Hi. It’s me, Opie, the dog of the store manager. I’d like to introduce you to my friend, Eleanor Roosevelt. ^ That’s her. She used to be the “special correspondent” of our shop dog team, but now that she’s not a baby anymore, it’s finally time for her to start work at the store. That’s where I come in. As senior store-hound, it’s my job to teach the junior store-hound how everything works. Here’s how the first day went.
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Step one: The interview. My Andy asked Eleanor about her greatest strengths (cuteness and sniffing), her biggest weakness (fear of garbage trucks), and her favorite book ( by Matthew Inman). They negotiated the salary for a while, ultimately agreeing two biscuits per day would be a good start. Then they shook hands, and Andy proclaimed her ready to begin. My Dog: The Paradox
Next, we received our instructions from the store people. I was to take Eleanor Roosevelt around the store for a training rotation with each department. Got it.
I made sure Eleanor Roosevelt got to know each bookseller. Here, you can see Nathan showing her where to find books by strong female leaders (in the biography section, of course).
When you’re short, sometimes it’s fun to make yourself tall. You can see EVERYTHING from up here. We had a grand ol’ time climbing on the chairs until Andy said it was time to get down and back to work.
Then it was time for a test: Let’s say a customer comes in and requests an autographed book to give as a gift. Where do you go to fetch it?
Next question: What do you do when you need to know what’s on order for the coming week? Answer: Go ask Tristan. (We let Eleanor Roosevelt sit there for a while and look at Tristan’s face, because she has a fondness for glasses. Honestly, it’s kind of weird. I’ve never known a dog so fascinated by eyewear.)
Then we checked in with Pete, the receiving manager, to find out what was in all those boxes that had just arrived. Eleanor Roosevelt learned that Parnassus receives stacks and stacks of packages every day, full of regular stock and special orders for customers. I also passed along an important tip: Pete gives great ear-scratches.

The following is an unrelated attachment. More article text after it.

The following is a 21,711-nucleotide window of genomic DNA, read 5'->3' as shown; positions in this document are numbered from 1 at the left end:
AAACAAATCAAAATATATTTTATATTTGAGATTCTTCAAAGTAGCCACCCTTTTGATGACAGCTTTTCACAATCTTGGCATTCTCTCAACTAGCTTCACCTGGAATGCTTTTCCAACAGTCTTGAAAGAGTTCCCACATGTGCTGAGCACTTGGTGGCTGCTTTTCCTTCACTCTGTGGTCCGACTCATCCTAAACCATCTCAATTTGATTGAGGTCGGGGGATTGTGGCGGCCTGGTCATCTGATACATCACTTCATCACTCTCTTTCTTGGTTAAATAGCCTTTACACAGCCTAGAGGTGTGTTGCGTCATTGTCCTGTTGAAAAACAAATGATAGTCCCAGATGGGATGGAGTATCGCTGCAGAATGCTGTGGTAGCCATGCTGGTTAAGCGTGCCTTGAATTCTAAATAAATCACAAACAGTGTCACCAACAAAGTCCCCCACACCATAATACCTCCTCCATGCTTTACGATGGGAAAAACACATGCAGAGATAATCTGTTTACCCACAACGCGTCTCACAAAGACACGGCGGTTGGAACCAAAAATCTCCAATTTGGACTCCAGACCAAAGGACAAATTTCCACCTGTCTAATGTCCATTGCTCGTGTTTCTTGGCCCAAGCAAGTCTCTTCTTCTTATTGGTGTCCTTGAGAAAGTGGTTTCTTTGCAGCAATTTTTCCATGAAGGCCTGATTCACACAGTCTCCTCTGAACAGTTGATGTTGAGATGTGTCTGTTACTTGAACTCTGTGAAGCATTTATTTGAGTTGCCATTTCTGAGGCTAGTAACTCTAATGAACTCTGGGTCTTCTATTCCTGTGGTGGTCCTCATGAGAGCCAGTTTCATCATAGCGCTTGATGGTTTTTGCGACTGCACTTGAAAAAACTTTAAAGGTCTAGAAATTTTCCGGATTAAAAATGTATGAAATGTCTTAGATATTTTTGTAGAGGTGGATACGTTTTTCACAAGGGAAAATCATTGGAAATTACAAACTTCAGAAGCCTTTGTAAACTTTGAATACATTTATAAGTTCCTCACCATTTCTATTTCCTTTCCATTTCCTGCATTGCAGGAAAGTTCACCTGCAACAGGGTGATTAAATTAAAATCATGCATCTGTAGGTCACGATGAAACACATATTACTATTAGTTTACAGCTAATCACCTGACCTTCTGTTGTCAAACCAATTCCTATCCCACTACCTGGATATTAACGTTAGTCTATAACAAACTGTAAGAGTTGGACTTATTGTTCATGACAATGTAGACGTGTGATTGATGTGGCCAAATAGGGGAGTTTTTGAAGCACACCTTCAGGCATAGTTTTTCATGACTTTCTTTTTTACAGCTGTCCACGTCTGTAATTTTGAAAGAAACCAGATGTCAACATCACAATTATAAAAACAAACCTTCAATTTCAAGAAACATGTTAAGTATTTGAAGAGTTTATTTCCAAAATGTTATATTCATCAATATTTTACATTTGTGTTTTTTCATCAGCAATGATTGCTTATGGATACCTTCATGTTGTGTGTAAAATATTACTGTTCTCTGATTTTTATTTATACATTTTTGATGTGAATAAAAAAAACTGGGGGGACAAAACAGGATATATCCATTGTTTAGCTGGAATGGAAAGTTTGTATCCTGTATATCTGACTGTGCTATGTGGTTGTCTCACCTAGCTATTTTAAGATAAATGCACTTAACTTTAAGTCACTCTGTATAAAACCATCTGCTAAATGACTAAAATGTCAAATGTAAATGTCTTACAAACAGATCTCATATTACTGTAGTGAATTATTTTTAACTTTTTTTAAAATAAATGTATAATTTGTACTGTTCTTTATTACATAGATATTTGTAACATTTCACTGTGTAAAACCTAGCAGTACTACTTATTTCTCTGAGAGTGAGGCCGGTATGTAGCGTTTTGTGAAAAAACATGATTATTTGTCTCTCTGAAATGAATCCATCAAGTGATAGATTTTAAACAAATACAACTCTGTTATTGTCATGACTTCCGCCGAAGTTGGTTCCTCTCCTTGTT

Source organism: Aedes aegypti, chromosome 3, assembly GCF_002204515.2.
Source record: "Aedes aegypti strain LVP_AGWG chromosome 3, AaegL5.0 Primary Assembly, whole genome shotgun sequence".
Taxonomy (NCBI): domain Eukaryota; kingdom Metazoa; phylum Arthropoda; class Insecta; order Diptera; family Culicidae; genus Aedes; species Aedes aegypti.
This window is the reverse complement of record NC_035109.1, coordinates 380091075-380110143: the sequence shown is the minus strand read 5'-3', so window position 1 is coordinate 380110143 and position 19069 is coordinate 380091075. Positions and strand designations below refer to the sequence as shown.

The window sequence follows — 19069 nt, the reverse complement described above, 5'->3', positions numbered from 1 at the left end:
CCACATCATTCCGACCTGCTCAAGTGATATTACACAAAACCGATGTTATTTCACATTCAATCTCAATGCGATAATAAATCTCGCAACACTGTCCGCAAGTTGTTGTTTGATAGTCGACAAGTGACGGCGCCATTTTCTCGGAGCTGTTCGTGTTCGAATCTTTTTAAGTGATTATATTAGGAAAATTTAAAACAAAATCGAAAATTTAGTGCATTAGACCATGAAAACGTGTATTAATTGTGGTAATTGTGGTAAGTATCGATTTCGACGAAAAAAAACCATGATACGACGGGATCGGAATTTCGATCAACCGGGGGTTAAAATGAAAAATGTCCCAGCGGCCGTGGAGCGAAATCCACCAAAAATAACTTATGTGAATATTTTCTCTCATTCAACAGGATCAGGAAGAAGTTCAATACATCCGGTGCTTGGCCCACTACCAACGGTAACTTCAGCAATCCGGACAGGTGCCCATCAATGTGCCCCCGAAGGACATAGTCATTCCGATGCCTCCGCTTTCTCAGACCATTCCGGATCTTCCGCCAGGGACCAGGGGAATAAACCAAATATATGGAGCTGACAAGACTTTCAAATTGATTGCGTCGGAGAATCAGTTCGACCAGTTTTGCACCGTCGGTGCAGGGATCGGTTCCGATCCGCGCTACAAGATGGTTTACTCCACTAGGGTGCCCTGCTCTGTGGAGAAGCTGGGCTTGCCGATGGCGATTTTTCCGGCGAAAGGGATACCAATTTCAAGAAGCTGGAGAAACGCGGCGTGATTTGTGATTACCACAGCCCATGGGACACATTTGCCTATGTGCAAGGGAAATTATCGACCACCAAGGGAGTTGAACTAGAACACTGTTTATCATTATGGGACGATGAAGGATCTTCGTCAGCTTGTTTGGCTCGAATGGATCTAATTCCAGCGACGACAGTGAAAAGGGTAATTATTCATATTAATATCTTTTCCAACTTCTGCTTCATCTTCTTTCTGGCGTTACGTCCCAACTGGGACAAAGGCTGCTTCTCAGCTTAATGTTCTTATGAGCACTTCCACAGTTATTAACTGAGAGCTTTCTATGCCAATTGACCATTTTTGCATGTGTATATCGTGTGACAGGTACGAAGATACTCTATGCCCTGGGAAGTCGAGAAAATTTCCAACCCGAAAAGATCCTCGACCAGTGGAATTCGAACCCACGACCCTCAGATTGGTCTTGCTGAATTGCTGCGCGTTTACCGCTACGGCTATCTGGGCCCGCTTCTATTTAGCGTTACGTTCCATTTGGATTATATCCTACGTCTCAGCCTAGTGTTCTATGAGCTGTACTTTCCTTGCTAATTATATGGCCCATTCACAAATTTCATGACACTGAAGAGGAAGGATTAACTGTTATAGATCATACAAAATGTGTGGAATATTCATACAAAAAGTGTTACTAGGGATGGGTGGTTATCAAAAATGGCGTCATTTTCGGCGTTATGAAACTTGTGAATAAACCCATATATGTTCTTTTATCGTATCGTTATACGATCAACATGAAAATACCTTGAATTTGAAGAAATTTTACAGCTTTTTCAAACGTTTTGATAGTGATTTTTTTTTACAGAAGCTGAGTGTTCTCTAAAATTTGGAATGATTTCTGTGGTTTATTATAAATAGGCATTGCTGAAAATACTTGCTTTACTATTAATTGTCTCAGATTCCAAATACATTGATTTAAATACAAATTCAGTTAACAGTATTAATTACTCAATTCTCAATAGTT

Then, just for fun, Niki taught Eleanor Roosevelt to do the “Sparky sit.” This is Sparky’s famous move: sit up, show how cute your belly is, and look pleadingly at someone until that person gives you a biscuit. Personally, I find the circus act a bit twee for a dog my size, but the little ones can really pull it off.
Next stop: The front register. Yashwina and Stephanie showed Eleanor Roosevelt how to ring up a purchase and ask, “Did you find what you were looking for?” If a customer is visiting from afar, we usually throw in some extra bookmarks and postcards for them to take home. We also offer everyone a York Peppermint Patty from the bowl by the register. (I warned Eleanor: Don’t try one. If you eat chocolate, all the people freak out and make you go to the vet.)
We did a quick pass through the children’s section, where the small customers are always friendly. Eleanor Roosevelt checked the train table to make sure everything was running smoothly.
HoooOOOoo, what a day. Time to settle into one of the shared doggie-loungers for a rest. I declared Eleanor Roosevelt ready-ish for work (she does have to repeat the class on not howling indoors), and she celebrated by ripping the squeaker out of a stuffed monkey.
Come visit soon, won’t you? The shop dogs like all customers — even cat-lovers. And they love social media, too. Follow along on
Facebook, Twitter, Instagram, and Lucky Stars (our tumblr) for candid snapshots and whatnot.
NEW: Limited-edition posters, designed by Nashville’s own Sawtooth Printhouse. Only 150 were made — available until they run out!
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Shopping with the shop dogs:
Featuring Sparky, Gracie, Opie, Bear, and Eleanor Roosevelt
By Sawtooth Printhouse
Availability: Limited edition — while supplies last
Availability: Usually Ships in 1-5 days
Published: Andrews McMeel Publishing, 5/2013
Availability: On Our Shelves Now
Published: Ten Speed Press, 8/2013
Availability: On Our Shelves Now
Published: Sourcebooks, 6/2014 Let's make it a conversation. Share this:
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